Researchers examine 'Sunflowers' by Van Gogh
29 May 2018
Vincent Van Gogh used only two yellows to paint Sunflowers: a light-fast and a light-sensitive type.
Researchers from the Universities of Antwerp, Perugia and Delft together with museum staff have painstakingly examined Sunflowers by Vincent van Gogh (Van Gogh Museum, Amsterdam). He painted this iconic work, a composition dominated by yellow tints with some orange and blue accents, in 1889 in Arles, France.
F. Vanmeert (researcher at the University of Antwerp and main author of the study): “We developed a new, non-destructive method of chemical imaging based on X-ray diffraction that permits to identify all crystalline pigments with a high degree of certainty. We call it Macroscopic Scanning X-ray powder diffraction.”
In Sunflowers, almost throughout the entire painting the pigment Chrome Yellow is used. The researchers observed that in the warm-yellow areas, a chemically very stable form of this pigment was used. Here, it is expected that in the coming decades, the paint will keep its original color without any problem.
However, in the brighter parts of the flower petals and in the pale-yellow background, Van Gogh used the so-called ‘jaune citron’ (lemon yellow), which is a chrome yellow subtype that has a far stronger tendency towards darkening. Dr. L. Monico (University of Perugia): “This natural ageing process, which we could mimick in the lab, gives rise to the formation of an unattractive brown-olive coating covering the originally bright yellow paint.” Van Gogh also used this light sensitive yellow pigment, mixed with darker colors, to paint the faded blooms in the painting. Dr. Geert van der Snickt (University of Antwerp, art conservation scientist): “It are especially these areas that will need to be monitored more closely in the future for spontaneously occurring color changes.”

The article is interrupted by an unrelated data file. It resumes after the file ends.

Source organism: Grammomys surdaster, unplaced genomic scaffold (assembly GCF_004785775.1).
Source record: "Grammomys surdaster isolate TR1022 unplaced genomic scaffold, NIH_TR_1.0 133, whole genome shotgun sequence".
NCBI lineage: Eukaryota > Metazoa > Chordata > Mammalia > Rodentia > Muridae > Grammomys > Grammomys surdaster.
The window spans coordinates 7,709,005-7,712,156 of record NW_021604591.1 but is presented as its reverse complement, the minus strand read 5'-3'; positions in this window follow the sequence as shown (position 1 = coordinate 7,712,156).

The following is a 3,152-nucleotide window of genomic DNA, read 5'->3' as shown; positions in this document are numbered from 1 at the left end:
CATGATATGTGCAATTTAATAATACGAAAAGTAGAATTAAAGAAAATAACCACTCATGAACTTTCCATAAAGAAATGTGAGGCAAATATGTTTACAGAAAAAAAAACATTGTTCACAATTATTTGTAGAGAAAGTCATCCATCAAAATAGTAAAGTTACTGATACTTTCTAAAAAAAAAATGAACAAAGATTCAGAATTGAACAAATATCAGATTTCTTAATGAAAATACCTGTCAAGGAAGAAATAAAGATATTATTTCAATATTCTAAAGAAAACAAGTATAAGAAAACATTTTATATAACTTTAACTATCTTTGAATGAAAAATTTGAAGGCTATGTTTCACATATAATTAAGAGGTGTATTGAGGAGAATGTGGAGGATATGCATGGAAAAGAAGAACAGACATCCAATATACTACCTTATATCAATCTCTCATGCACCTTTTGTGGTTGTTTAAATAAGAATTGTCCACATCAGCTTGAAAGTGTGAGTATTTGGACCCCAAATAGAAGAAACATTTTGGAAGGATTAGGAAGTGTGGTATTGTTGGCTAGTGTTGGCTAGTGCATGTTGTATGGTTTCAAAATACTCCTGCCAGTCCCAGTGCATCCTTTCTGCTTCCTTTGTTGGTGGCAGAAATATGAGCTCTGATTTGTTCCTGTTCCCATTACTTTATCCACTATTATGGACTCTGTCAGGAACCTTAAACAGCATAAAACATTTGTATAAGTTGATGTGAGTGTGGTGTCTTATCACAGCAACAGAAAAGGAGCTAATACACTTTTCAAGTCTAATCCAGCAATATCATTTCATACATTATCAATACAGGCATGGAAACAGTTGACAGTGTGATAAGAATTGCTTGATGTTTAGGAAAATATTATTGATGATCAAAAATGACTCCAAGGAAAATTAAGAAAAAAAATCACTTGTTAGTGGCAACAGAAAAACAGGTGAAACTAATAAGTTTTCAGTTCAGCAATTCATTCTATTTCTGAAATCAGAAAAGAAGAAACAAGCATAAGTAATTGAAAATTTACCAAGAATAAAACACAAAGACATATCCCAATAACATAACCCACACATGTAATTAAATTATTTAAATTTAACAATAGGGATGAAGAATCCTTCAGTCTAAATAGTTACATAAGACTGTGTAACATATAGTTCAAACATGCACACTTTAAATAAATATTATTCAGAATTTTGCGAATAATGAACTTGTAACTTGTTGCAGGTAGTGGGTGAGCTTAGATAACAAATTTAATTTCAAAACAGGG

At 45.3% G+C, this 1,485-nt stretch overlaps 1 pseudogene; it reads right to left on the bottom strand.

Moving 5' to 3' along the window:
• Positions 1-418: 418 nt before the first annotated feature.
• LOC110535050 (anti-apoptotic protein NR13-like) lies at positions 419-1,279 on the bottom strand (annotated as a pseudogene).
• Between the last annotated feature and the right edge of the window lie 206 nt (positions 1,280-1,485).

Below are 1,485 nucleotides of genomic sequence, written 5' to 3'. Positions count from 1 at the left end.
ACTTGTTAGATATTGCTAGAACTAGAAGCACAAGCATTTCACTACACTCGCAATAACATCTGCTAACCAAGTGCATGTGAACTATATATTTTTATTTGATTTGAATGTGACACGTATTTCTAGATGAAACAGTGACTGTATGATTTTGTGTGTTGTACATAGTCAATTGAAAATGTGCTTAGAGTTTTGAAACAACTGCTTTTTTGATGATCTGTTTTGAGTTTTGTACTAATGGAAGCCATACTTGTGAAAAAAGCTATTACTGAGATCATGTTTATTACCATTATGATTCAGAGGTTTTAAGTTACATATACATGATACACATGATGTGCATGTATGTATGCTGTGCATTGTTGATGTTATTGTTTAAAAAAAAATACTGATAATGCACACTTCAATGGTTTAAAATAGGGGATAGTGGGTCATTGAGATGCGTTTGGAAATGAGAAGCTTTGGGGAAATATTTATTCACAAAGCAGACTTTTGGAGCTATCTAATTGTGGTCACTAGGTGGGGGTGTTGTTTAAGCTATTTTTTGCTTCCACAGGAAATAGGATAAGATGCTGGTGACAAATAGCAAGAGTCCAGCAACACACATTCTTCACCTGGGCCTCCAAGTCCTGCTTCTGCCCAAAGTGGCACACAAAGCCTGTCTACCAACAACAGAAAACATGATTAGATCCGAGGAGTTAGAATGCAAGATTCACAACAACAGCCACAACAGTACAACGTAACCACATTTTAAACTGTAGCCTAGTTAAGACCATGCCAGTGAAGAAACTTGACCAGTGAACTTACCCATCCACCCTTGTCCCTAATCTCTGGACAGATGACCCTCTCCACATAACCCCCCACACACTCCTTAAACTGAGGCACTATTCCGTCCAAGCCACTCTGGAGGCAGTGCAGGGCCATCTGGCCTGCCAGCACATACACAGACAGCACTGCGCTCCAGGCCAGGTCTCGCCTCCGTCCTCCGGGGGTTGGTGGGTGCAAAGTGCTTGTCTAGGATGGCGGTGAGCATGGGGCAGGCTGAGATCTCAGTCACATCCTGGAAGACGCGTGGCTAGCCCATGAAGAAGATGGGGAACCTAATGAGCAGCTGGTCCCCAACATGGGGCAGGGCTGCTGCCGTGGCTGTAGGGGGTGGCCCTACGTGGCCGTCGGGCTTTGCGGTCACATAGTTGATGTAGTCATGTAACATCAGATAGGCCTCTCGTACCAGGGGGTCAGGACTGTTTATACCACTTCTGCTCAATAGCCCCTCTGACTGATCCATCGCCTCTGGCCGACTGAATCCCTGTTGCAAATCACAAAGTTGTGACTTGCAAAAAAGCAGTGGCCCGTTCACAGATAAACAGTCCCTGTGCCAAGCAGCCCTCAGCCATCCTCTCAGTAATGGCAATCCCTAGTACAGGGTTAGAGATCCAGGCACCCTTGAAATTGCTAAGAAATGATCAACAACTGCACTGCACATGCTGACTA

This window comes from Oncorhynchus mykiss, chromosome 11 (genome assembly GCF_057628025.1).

Prof. K. Janssens (University of Antwerp): “The new scanning method permits for the first time to differentiate areas in a painting with lower or higher risks for color change. We expect this to be highly useful for the characterization of works by many artists.” Next to Sunflowers, the new method also has been employed recently to study well-known 17th century masterpieces such as Rembrandt’s Marten and Oopjen and Vermeer’s Girl with the Pearl Earring.
The results of the investigation have been published in the renowned scientific journal ‘Angewandte Chemie’. Prof. J. Dik (Delft University of Technology): “Our investigation, together with other studies, provides the diagnostic information to make well-balanced decisions regarding the preservation and conservation of modern artworks, including Sunflowers.”